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Rogers Pass: a true Canadian mountain skiing experience

I am always looking for somewhere new to explore on skis. So I was intrigued by descriptions of Rogers Pass written in Chic Scott's book Alpine Ski Tours in the Columbia Mountains and by the tales my friends have told me about touring there.
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I am always looking for somewhere new to explore on skis.

So I was intrigued by descriptions of Rogers Pass written in Chic Scott's book Alpine Ski Tours in the Columbia Mountains and by the tales my friends have told me about touring there.

Rogers Pass is known as one of the premier ski touring destinations in North America and more and more people from all over the world are visiting to check out the legendary snow, big mountain feel and massive terrain selection.

So it was with some excitement that my husband Glenn and I headed to area recently.

A high mountain pass through the Selkirk Mountains of British Columbia Rogers Pass is used by the Canadian Pacific Railway and the Trans-Canada Highway . The pass is a shortcut across the "Big Bend" of the Columbia River from Revelstoke on the west to Donald , near Golden , on the east. The pass was discovered on 29 th May 1881, by Major Albert Bowman Rogers , a surveyor working for the Canadian Pacific Railway.

It is in the heart of Glacier National Park , in the midst of mountains popular for ski mountaineering , camping, hiking and mountain climbing ever since the region became accessible in 1886. The location has tourist services including the Rogers Pass Discovery Centre, a hotel and National Park services. Rogers Pass is commemorated as a Canadian national historic site.

At Rogers Pass, you have a choice of staying at the affordable Glacier Park Lodge, roadside camping, or in one of several huts in the area. Since it was our first time out in Rogers Pass on skis, we wanted to check out a few different mountains in the area so we decided to stay at the lodge. It is an old but comfortable building with friendly staff, and the quintessential bearskins on the wall and huge stone fireplace. It also boasts a satisfying pub-food restaurant and was a very warm and dry place to stay ... actually it was almost too hot in our room! We had our windows open all night long while it was -20 C outside.

Every morning before we headed out for the day, we stopped at the Rogers Pass Discovery CenterĀ  - located in the upstairs of the lodge - to get all the information we needed for the day; up to date snow stability, weather reports, vehicle permits and permits for skiing certain areas.

There are dozens of mountains to ski tour at Rogers Pass. Each day we found a new place to explore in this infinite terrain. One of the places we toured was Balu Pass, in the Bruins area, which starts from right behind the lodge. It's out the back door and start skinning!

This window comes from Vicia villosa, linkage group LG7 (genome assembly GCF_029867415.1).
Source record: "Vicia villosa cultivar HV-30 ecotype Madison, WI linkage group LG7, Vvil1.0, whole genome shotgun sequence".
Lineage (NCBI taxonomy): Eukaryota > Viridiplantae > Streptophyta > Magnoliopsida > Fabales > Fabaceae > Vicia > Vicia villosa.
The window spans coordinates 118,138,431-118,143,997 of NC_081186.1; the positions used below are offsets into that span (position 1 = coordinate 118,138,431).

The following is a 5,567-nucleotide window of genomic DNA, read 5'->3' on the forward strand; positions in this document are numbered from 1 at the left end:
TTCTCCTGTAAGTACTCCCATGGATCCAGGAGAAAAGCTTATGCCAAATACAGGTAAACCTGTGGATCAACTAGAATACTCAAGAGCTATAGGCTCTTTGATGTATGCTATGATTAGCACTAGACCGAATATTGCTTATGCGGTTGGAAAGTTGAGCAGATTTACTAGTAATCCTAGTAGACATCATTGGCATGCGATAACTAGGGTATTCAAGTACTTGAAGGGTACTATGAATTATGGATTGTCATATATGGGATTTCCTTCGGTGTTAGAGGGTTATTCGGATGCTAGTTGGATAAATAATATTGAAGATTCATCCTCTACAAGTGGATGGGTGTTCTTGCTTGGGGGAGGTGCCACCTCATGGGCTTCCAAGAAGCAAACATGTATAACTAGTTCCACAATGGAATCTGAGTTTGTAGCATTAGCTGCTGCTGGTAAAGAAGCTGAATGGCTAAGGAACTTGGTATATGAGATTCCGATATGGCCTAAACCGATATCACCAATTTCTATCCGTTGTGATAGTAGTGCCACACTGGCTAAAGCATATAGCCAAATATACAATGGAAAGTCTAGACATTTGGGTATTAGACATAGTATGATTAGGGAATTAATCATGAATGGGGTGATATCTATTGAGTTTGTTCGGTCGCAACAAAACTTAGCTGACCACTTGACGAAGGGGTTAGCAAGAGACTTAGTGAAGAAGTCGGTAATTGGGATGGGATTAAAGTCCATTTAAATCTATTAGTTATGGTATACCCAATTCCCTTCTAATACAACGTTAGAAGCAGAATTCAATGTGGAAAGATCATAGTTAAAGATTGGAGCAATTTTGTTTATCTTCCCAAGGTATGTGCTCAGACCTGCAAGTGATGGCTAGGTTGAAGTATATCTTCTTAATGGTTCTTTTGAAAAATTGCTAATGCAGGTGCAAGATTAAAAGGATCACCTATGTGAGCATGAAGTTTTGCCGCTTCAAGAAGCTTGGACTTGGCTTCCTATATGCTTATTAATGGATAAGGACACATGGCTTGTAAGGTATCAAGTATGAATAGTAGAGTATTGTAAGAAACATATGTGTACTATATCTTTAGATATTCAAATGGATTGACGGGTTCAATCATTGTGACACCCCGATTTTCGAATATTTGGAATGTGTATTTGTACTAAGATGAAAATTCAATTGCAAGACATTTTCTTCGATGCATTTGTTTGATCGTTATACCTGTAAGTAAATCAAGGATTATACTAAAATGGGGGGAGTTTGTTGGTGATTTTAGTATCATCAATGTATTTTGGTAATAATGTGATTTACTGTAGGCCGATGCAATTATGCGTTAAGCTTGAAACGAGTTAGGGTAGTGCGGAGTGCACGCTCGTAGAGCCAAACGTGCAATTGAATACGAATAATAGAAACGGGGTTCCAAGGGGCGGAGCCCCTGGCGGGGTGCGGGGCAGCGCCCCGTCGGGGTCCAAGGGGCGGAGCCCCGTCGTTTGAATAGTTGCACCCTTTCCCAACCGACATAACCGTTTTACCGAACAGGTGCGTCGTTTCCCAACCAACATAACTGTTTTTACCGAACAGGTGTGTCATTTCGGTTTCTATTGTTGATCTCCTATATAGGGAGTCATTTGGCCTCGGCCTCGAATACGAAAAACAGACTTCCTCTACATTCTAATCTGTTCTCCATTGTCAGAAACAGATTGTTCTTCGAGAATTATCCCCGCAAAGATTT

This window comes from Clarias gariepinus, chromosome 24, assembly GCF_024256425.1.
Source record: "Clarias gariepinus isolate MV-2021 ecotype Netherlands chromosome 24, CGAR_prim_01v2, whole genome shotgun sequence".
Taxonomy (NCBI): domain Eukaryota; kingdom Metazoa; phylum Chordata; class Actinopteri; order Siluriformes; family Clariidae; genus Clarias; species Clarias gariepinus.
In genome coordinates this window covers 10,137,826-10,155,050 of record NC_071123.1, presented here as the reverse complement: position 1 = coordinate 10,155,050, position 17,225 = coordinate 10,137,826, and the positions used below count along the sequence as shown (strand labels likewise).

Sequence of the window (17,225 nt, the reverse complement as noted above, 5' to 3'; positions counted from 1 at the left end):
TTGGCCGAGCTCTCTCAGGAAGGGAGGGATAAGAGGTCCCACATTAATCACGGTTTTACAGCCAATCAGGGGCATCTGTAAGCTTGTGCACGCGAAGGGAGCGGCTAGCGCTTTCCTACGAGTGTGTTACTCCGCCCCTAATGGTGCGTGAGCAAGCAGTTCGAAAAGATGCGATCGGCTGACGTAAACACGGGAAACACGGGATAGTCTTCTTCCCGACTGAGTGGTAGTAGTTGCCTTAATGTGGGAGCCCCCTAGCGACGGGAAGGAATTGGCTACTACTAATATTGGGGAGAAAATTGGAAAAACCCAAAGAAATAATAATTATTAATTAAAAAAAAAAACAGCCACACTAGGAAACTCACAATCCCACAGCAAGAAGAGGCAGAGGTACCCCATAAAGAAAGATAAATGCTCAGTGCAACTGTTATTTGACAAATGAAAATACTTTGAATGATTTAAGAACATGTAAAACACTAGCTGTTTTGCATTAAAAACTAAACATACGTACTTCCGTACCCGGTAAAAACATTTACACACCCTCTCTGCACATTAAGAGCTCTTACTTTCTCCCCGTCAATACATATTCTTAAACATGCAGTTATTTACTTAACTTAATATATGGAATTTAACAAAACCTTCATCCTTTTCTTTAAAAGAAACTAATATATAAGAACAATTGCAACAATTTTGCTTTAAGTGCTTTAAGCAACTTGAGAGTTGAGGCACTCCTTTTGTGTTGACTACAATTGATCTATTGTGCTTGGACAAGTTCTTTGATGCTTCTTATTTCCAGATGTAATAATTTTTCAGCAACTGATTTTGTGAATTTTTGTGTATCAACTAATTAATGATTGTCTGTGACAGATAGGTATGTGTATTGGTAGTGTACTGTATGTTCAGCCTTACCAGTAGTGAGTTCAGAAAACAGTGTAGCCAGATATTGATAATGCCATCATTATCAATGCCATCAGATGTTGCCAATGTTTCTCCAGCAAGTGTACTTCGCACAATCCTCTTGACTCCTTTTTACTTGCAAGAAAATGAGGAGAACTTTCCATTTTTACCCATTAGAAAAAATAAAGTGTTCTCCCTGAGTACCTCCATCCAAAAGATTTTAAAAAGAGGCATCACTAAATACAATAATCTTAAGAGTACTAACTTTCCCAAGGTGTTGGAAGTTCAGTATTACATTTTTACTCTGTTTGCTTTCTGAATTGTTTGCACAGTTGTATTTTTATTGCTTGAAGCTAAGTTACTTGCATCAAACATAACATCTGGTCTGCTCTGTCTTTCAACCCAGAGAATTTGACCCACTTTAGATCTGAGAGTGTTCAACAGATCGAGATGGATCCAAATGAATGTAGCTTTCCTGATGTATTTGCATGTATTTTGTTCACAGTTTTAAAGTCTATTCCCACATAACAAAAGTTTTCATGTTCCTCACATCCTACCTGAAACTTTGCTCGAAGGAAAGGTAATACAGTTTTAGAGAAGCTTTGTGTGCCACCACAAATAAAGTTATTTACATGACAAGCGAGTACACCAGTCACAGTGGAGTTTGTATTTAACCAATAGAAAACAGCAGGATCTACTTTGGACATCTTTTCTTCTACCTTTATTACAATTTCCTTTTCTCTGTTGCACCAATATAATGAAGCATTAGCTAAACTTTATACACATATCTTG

It is a nice, open alpine area and depending on how far you go in through this area to do laps the elevation gain is between 760 metres and 1,160 metres.

We did go through some threatening avalanche chutes here and there, so checking avalanche conditions is a must. Though the terrain in some of the ski tour areas is gentle there can be complex avalanche terrain ratings.

It goes without saying that users need to be properly prepared for their backcountry skiing adventure and experienced. Nearly 300 avalanche-related deaths have occurred here in the past century.

Compared to where I usually ski in the Duffy Lake road area, the terrain felt more threatening making me more cautious than usual.

The day we skied this area was very cold, - 27 C. It was so cold I could not move my fingers in my gloves to tighten my ski boots, or take more pictures in this breathtaking area or even sit down for lunch.

We just tried to keep moving. All I ate was a rock hard Pro Bar and chocolate. It's the first time my toes and heels have ever lost sensation in my thermal boots. But the snow we found was awesome, fluffy, amazing powder despite the unusually low snow pack for December.

Another area we checked out was McGill Pass, which starts from 17 kilometres west of Glacier Park Lodge. We parked at the Bostock pullout. But before you go remember to get a winter permit for this area at the Rogers Pass Discovery Center.

This is a great destination for an overcast day. We had lazy starts each day we explored this area so trails were already broken for us like a highway. There were a lot of people but the mountains are so big there were plenty of spots to ski and find your own fresh tracks. Again, depending on how many laps you do, and how far you go, vertical gain is about 1,150 metres or more. Just be careful how you ski out after enjoying the great runs on the chutes from McGill Shoulder. We were aiming to get back on the summer hiking routes that run near the bottom of the valley, but instead we ended up doing some bush-wacking to get out.

Grizzly Shoulder, which starts right behind Glacier Park Lodge, is also worth exploring and is a super-short and an easy day. Vertical gain is 670 metres at the most. After an easy few hours you can do what we did; go back to the lodge and order a big plate of nachos, some beer and then enjoy an afternoon nap.

There are several other beautiful mountains along Rogers Pass to explore. And I know already that this visit was just the beginning for me.

Good guidebooks for this area are: Ski Touring in Rogers Pass , by Eric Dafoe and John Kelly, revised in 2010. You can order this book on the Internet or from local bookstores. This is a good detailed book specific to the area. Another useful book is Alpine Ski Tours in the Columbia Mountains by Chic Scott.

And take a Rogers Pass map: 1:50,000 with a contour interval of 25m.

 

 




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